Halifax's tourist season generally runs from the Victoria Day weekend (the third weekend in May) to Canadian Thanksgiving (Columbus Day in the U.S.). The best time for sightseeing is June-September, when the weather is very pleasant. Most festivals happen during July and August. The best whale-watching is from mid-June to mid-September. If you're interested in seeing the autumn foliage, you might consider putting off your trip until the first two weeks in October. If you're a winter sports fan, though, December to mid-March is the time to go.
Sundown doesn't put a crimp in Halifax's liveliness, though most of the action is downtown. With so many clubs, pubs, bars and lounges to choose from, the evenings are long—generally carrying on into the wee hours. The Dome and Reflections Cabaret stay open after most bars close, till about 3:30 am. Afterward, locals head for one of the pizza joints on "Pizza Corner," at Blowers and Grafton streets, for a slice of pizza or a donair
You'll find this compact city offers a smorgasbord of venues within walking distance from historic Halifax's major hotels. You will typically pay a cover charge at clubs on Friday and Saturday night, and at bars or pubs whenever live music is featured: Can$5-$6 is standard, but the cover can be Can$20 or more for special performances. For entertainment listings, visit http://www.thecoast.ca.
Note that the legal drinking age in Nova Scotia is 19.
Seafood has always been king in Nova Scotia: After all, the surrounding sea yields sweet mussels, plump Digby scallops, a wide variety of delicious fish and fresh lobster all year-round. Better yet, it's prepared in myriad ways. That means you can go old-school with boiled lobster dipped in butter, simple planked salmon and deep-fried fish-and-chips, or opt for gourmet crustacean creations that are prepared with international flair. Either way, if you stroll along the waterfront, you're certain to find great spots for an unforgettable meal.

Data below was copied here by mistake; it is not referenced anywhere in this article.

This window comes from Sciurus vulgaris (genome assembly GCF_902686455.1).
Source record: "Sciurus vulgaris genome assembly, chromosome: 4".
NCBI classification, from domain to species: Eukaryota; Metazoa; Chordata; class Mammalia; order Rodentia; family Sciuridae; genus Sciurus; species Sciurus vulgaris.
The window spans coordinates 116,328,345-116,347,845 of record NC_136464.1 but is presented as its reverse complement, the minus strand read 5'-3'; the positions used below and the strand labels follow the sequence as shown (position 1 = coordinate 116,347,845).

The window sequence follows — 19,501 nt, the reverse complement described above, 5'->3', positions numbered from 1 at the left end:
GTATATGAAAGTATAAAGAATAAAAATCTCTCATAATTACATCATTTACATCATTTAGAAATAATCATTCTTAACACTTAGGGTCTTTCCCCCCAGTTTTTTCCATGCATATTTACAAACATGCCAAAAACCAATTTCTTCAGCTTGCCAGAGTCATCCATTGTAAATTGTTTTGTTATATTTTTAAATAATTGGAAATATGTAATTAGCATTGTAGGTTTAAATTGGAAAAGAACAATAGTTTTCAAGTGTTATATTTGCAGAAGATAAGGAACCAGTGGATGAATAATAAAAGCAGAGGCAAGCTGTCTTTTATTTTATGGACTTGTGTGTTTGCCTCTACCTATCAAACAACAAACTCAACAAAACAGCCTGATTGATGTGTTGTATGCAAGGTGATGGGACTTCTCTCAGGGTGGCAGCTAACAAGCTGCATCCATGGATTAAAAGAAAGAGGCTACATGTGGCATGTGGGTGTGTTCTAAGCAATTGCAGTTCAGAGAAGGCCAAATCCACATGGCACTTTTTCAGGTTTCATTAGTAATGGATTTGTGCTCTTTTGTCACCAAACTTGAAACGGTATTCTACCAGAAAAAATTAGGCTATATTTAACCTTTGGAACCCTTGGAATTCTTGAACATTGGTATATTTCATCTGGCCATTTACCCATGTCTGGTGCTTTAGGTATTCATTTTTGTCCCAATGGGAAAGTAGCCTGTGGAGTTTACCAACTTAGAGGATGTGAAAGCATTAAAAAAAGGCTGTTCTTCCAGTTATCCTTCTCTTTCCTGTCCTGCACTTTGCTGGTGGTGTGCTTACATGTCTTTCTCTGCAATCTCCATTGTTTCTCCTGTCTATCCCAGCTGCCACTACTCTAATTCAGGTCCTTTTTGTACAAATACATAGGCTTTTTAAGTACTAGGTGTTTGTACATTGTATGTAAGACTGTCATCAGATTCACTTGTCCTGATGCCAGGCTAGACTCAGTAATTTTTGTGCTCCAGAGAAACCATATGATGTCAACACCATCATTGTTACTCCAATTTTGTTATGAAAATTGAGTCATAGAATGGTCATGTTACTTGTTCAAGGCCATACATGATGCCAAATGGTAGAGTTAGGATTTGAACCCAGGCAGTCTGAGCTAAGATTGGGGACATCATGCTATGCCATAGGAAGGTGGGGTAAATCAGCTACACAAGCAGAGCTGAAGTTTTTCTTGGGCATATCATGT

For a memorable dining experience that's a tradition in Atlantic Canada, head out to one of the famous lobster suppers. These happen daily for the entire summer season. Don't expect fine dining and don't wear your best shirt (lobster juice drips everywhere), but do expect tasty home cooking in a convivial atmosphere.
When it's fast food you're craving, you'll find seafood again features prominently on the menu. In summer, even the local McDonald's outlets sell McLobster Rolls. But if you need a break from all things fishy, sample that other local specialty, the donair. A variation of a gyro, it consists of spiced meat, tomatoes, onions and hot peppers doused in a sweet garlic sauce, all wrapped in pita bread. Careful—these are messy.
Locals generally eat lunch noon-1:30 pm and dinner 5:30-7:30 pm.
Expect to pay within these guidelines for a meal for one, not including drinks, tax or tip: $ = less than Can$15; $$ = Can$15-$25; $$$ = Can$26-$40; $$$$ = more than Can$40.